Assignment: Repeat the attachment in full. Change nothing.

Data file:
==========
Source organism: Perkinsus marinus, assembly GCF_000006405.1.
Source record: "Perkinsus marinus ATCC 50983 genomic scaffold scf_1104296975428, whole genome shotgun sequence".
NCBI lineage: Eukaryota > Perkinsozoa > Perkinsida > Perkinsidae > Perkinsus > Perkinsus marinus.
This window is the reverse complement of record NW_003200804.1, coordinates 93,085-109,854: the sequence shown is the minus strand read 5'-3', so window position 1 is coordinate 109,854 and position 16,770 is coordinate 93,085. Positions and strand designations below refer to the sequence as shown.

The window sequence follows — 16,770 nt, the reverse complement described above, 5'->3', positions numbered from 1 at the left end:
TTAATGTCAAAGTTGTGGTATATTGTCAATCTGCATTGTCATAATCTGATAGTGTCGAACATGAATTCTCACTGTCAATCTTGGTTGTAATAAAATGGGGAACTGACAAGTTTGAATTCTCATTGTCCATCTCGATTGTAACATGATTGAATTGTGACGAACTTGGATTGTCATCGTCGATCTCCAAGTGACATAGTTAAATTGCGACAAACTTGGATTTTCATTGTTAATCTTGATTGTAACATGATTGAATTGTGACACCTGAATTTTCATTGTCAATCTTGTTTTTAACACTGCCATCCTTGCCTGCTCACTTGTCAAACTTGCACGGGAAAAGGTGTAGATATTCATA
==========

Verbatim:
Source organism: Perkinsus marinus, assembly GCF_000006405.1.
Source record: "Perkinsus marinus ATCC 50983 genomic scaffold scf_1104296975428, whole genome shotgun sequence".
NCBI lineage: Eukaryota > Perkinsozoa > Perkinsida > Perkinsidae > Perkinsus > Perkinsus marinus.
This window is the reverse complement of record NW_003200804.1, coordinates 93,085-109,854: the sequence shown is the minus strand read 5'-3', so window position 1 is coordinate 109,854 and position 16,770 is coordinate 93,085. Positions and strand designations below refer to the sequence as shown.

The window sequence follows — 16,770 nt, the reverse complement described above, 5'->3', positions numbered from 1 at the left end:
TTAATGTCAAAGTTGTGGTATATTGTCAATCTGCATTGTCATAATCTGATAGTGTCGAACATGAATTCTCACTGTCAATCTTGGTTGTAATAAAATGGGGAACTGACAAGTTTGAATTCTCATTGTCCATCTCGATTGTAACATGATTGAATTGTGACGAACTTGGATTGTCATCGTCGATCTCCAAGTGACATAGTTAAATTGCGACAAACTTGGATTTTCATTGTTAATCTTGATTGTAACATGATTGAATTGTGACACCTGAATTTTCATTGTCAATCTTGTTTTTAACACTGCCATCCTTGCCTGCTCACTTGTCAAACTTGCACGGGAAAAGGTGTAGATATTCATA